The present study showed that propranolol reduced cell viability at low concentrations of epinephrine and decreased the toxic effect of epinephrine at higher concentrations. The data show that in physiological concentrations of epinephrine, although it increases the viability of U87 cells, in pharmacological concentrations, it decreases the cell viability and has toxicity effects. Other studies confirm our findings. Patri et al. indicated that in both brain tumor cell lines, such as neuroblastoma and glioma C6, norepinephrine increased cell viability by restoring the G2 phase of the cell cycle and decreasing the percentage of cell death (35). Zhou et al. reported the toxic effects of epinephrine induced by extracellular chemicals entering cells and disrupting cellular homeostasis and activating mitochondrial signaling cascades due to stress, results in increased steady-state levels of ROS and activation of Bax, caspases, and cellular damage. This can ultimately lead to cell death and reduced survival rates (36). Uchida et al. showed that catecholamines, such as epinephrine above concentrations of 60µmol/L, decreased the number of living cells in the Human Oral Squamous Cell Carcinoma lines due to ROS production and cell cytotoxicity. However, this phenomenon was not seen in non-catecholamines, such as dexmedetomidine. Catalases also reduced the toxicity of this effect in adrenergic agonists (37). As the data in this study indicate the dual effects of high concentrations of epinephrine due to the potential impacts of its products, this is consistent with the study of Calvani et al. Since ROS production is a long-standing issue in cancer, Its toxic threshold can be an effective strategy to reduce tumor cell viability.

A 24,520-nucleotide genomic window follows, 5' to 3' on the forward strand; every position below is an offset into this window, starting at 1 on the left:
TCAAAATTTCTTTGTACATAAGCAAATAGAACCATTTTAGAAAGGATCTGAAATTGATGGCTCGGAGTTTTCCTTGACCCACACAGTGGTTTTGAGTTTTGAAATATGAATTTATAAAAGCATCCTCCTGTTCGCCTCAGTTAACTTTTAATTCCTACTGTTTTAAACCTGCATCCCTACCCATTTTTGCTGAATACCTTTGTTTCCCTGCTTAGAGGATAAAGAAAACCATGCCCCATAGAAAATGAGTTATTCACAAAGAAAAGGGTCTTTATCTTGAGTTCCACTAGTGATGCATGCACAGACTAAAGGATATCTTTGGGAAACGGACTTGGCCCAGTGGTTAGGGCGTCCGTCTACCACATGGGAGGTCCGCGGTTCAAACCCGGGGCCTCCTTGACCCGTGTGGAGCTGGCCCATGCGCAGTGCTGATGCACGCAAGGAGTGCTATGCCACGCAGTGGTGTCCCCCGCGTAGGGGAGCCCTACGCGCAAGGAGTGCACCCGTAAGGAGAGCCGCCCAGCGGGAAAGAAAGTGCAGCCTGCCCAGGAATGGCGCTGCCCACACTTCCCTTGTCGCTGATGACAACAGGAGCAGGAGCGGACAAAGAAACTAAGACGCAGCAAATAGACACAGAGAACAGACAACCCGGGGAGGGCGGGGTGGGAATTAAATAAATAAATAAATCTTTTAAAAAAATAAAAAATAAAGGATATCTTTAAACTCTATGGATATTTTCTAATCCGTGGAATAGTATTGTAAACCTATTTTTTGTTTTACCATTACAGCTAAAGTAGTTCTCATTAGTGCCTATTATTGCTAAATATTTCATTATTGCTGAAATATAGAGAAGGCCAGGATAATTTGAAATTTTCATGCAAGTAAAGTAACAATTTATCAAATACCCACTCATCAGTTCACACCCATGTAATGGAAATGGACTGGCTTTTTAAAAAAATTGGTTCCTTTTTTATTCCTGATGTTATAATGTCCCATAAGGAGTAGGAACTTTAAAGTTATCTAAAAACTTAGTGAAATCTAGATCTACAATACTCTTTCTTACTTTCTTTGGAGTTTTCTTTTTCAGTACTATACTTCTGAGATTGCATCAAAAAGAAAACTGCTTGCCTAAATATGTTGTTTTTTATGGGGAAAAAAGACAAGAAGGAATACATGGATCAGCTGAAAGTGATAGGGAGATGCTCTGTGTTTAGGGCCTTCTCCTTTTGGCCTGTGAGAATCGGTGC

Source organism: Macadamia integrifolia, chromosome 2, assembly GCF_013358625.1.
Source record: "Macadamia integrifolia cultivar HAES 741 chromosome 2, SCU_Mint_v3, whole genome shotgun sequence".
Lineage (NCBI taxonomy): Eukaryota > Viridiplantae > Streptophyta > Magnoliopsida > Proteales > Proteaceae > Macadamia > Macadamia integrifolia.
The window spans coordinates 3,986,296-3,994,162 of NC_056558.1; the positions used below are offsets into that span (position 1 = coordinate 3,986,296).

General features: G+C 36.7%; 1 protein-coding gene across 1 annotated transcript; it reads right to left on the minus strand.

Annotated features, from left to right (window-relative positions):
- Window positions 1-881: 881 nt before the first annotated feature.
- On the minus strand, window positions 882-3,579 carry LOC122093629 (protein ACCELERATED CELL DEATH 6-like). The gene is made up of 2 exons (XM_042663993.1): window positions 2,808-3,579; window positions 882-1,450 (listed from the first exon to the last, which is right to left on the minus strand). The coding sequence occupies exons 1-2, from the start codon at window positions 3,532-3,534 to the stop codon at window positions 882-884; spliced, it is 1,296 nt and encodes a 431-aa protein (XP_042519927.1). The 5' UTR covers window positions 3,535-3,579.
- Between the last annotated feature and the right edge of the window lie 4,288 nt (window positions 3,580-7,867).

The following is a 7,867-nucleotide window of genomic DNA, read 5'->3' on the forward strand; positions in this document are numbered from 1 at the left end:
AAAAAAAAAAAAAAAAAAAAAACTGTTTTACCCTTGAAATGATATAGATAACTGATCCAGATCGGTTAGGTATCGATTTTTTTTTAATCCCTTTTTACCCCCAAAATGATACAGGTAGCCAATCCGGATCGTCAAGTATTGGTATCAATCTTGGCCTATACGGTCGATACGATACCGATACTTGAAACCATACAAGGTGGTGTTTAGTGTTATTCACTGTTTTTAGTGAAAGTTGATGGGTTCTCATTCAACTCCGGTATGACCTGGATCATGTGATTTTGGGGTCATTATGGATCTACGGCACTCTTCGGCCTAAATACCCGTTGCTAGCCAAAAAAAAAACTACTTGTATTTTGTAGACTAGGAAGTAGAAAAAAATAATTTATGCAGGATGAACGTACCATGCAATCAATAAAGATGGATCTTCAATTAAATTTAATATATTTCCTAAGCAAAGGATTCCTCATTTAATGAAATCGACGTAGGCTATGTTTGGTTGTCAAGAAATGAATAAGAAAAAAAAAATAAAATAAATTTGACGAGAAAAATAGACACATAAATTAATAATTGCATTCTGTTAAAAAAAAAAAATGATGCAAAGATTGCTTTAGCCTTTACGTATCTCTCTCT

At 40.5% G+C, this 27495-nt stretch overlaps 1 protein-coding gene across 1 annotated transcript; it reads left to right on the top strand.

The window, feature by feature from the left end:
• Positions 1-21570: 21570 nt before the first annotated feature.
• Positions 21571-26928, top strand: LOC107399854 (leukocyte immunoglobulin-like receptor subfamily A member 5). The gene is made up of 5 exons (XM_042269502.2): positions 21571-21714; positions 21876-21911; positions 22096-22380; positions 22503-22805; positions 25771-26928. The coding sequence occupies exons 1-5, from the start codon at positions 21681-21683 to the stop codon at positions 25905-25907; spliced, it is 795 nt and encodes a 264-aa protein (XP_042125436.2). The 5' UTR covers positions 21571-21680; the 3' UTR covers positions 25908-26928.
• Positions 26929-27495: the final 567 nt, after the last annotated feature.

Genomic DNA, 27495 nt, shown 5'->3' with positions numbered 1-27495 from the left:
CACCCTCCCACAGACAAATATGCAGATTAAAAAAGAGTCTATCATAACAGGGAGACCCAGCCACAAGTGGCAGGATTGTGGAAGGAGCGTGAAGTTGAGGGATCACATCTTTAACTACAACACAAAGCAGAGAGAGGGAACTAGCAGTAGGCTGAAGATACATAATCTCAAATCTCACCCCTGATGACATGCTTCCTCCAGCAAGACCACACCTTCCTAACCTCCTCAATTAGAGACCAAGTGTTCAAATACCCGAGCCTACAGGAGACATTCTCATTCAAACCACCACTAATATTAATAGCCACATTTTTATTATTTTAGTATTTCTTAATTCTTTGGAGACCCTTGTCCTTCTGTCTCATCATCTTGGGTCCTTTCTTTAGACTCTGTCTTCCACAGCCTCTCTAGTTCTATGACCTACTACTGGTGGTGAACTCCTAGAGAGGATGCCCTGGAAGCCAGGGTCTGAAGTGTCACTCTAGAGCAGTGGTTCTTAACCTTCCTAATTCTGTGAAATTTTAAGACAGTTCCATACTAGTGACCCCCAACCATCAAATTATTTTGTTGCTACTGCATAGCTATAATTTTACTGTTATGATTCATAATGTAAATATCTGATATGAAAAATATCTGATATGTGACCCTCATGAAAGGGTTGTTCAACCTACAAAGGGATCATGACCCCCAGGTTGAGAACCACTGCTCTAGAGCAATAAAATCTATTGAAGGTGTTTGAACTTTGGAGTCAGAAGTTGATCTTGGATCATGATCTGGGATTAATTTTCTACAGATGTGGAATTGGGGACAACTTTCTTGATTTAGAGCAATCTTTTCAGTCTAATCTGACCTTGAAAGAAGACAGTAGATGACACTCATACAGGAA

On the other hand, cancer cells increase signaling activation by maintaining moderate intracellular ROS concentration called "mild oxidative stress," enhancing tumor progression by enhancing cell viability and dangerous tumor phenotype. Many chemotherapy treatments kill the cell by increasing the concentration of ROS in the cell (38). Similar to the present study results, Ciccarese et al. showed that ROS acts as a double-edged sword in cancer cells. Increased mtROS production leads to increased mitogenic signals, oncogenic transformation, genomic instability, and evasion of cell cycle inspections. On the other hand, excessive accumulation of H2O2 leads to irreversible protein modification, oxidative damage to lipids and nucleic acids, blockade of proliferative signaling, and ultimately cell death. Therefore, elevated ROS levels may reflect the Achilles' heel of cancer cells that can be therapeutically abused because it may overcome the toxic threshold by a slight increase in ROS levels, leading to mitochondrial crest regeneration and apoptotic cell death. High levels of ROS in cancer cells balance with increased antioxidant defense (39).
In the present study, epinephrine was represented as a double blade sort that has dual effects. It caused tumor destruction at high concentrations and spread tumor cells to other tissues by declining adhesion in low concentrations, increasing tumor size, and inhibiting cell invasion and metastasis. However, this dual effect of epinephrine and its precise mechanism requires further investigation.
In the early stages of the diagnosis, epinephrine toxicity at pharmacological concentrations reduced the growth and proliferation of glioblastoma-derived brain tumors and reduced the invasive probability. As well as using beta-blockers such as propranolol at lower stages of the tumor.